Division I Track & Field Championship: Georgia women, Florida men capture national titles
COLLEGE STATION – On a day filled with records at a meet that ranks among the greatest in championship history, Georgia’s women won the school’s first national team title in dominant fashion with 61 points and Florida’s men picked up a fourth team title with 40 points at the 2018 NCAA Division I Indoor Track and Field Championships at Gilliam Stadium.
Two indoor world records were set, with Michael Norman of Southern California beating Kerron Clement’s 2005 men’s 400m time by .05 seconds in 44.52, and Texas A&M’s men’s 4x400m relay clipping almost a half-second off the previous best set by Poland at the IAAF World Indoor Championships in England last week at 3:01.39.
CONGRATULATIONS FLORIDA GATORS!— NCAA Track & Field (@NCAATrackField) March 11, 2018
2018 NCAA INDOOR TRACK & FIELD NATIONAL CHAMPIONS! pic.twitter.com/pDkoUKxNyt
Anchored by Norman, the Trojans won the 4x400 in 3:00.77, the fastest time ever recorded. However, the IAAF requires a relay team to have four members from the same nation to achieve a world record, and Rai Benjamin represents Antigua & Barbuda.
Two other American records fell Saturday: Elijah Hall of Houston became only the third man to win the 60m and 200m double at the championships, and his winning time of 20.02 in the 200 was .08 better than the previous record, set by Wallace Spearmon in 2005. In the women’s 400m, Southern California’s Kendall Ellis sprinted to a 50.34 to take .12 off the time turned in by Phyllis Francis of Oregon at the NCAA meet in 2014.
Six collegiate records were set, with Harvard’s Gabrielle Thomas lowering the women’s 200m mark to 22.38, and Aleia Hobbs of LSU equaling the women’s 60m record with a 7.07, to go with the previously mentioned marks.
UTEP’s Michael Saruni led the list of other championship meet records broken, clocking 1:45.15 in the 800. Pole vaulter Lexi Jacobus of Arkansas broke her own meet record with a 4.66m/15-3½ clearance, and Georgia’s Keturah Orji bested the women’s triple jump mark, going 14.27m/46-10 to notch her third straight win.
The Bulldogs never trailed in the women’s team scoring after their Friday sweep of the long jump medals, adding 28 points to their tally on the strength of Orji’s triple jump win and Lynna Irby’s bronzes in the 200m and 400m. Sixth-place finishes by Davis in the 60m hurdles and long jump champ Kate Hall in the 60m rounded out Georgia’s Saturday scoring.
Grant Holloway and KeAndre Bates carried much of the load for Florida’s men, who last won the indoor title in 2012. Holloway, runner-up in the long jump on Friday, ran away from the field in the 60m hurdles to win in 7.47. Already the collegiate record-holder at 7.42, Holloway became the first collegiate man to record three sub-7.50 times in his career.
Bates and Clayton Brown finished second and fourth in the triple jump, leaving the Gators needing to finish no worse than fourth in the 4x400 to guarantee the team title. With Holloway turning in a 44.91 on the second leg, Florida took the bronze in 3:01.43, better than the previous world record and the third-fastest time in collegiate history.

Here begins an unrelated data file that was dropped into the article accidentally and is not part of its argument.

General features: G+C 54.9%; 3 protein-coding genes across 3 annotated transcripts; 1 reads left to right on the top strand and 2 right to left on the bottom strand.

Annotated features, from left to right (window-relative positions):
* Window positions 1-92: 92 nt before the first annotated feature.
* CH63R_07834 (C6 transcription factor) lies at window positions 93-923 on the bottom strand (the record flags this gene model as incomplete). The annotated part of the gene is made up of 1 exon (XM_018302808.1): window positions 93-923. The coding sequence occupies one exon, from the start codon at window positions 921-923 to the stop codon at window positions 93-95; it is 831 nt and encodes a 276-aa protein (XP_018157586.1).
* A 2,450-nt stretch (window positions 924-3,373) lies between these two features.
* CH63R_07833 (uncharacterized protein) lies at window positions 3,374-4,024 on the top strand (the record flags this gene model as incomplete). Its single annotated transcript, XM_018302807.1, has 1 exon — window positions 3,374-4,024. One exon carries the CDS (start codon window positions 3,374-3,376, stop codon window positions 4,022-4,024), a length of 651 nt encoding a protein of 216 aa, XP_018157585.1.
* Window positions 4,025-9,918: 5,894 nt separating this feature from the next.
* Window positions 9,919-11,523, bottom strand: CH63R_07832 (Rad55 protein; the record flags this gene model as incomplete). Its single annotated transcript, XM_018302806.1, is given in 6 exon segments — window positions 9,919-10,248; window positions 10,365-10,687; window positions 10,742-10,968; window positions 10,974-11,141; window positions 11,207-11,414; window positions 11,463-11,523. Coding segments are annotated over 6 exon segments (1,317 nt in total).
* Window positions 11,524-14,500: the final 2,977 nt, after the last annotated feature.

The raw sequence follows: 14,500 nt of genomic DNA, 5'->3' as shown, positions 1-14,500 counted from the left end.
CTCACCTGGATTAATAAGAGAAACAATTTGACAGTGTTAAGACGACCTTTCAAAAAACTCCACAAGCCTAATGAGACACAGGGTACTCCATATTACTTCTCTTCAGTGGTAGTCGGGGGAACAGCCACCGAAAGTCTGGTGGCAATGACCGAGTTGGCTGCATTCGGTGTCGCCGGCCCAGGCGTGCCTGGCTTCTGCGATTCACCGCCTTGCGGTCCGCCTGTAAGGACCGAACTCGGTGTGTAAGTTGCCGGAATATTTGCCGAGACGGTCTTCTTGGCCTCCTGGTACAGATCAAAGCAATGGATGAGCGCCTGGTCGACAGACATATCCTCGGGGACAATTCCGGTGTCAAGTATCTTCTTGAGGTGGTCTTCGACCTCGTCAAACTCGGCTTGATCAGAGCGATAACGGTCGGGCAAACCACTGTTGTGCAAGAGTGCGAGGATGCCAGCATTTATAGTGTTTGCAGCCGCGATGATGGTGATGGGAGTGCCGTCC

Coming back from her Friday victory in the 5,000m, Missouri’s Karissa Schweizer won the 3,000m in 8:53.36 to become only the fourth woman to complete the distance double. A close finish in the women’s mile saw Elinor Purrier move up from her runner-up spot in 2017 and capture New Hampshire’s first-ever NCAA indoor gold in 4:31.76, only .06 in front of Colorado’s Dani Jones.
#Mizzou’s @KarissaSchweiz4 becomes the 5th female in @NCAATrackField history to win the NCAA Indoor 3K/5K.— Mizzou Track & Field (@MIZ_TrackField) March 11, 2018
She joins Notre Dame's Molly Seidel (16), Dartmouth's Abbey D'Agostino (13&14), Texas Tech's Sally Kipyego (07), and Providence's Kim Smith (04)#MIZ #TigerTough
Defending the title he won here last year, New Mexico’s Josh Kerr pulled away over the final lap to take the men’s mile in 3:57.02. In the penultimate race of the meet, Northern Arizona’s Andy Trouard was a surprise 3,000m winner, moving ahead of 5,000 champion Justyn Knight of Syracuse down the stretch to cross the line in 8:04.94.
Payton Chadwick of Arkansas edged Southern California’s Anna Cockrell by .004 in the 60m hurdles, as both runners were given a time of 7.93, and Cockrell later helped her team to a 3:27.45 win in the 4x400, the fifth-fastest time in collegiate history. The day’s other track gold was won by Oregon’s Sabrina Southerland in the 800, becoming the fifth-best collegiate performer ever in 2:01.55.
Penn State picked up its first men’s individual gold since 1990 with David Lucas throwing the 35-pound weight 24.02m/78-9¾ . One centimeter was the margin of victory for Minnesota’s Kaitlyn Long in the women’s 20-pound weight throw, as she threw 23.30m/76-5½ in the final round to beat Annette Echikunwoke of Cincinnati.
A spirited battle in the men’s heptathlon ended up with Kentucky’s Tim Duckworth taking top honors, scoring a personal best 6,188 points as three men topped the 6,000-point barrier. Duckworth moved to fourth on the all-time collegiate list and improved on his second-place finish from 2017. The other men’s field event gold Saturday went to O’Brien Wasome of Texas, who won the men’s triple jump with a lifetime-best 16.82m/55-2¼ in the fifth round.
Representing Southern California, Randall Cunningham was the men’s high jump winner, although he broke his tibia on an approach and is currently at the hospital.
“This was the best I’ve seen him jump in years,” USC head coach Caryl Smith-Gilbert said. “He was successful due to how hard he trained this year. He was dedicated to his weight program.”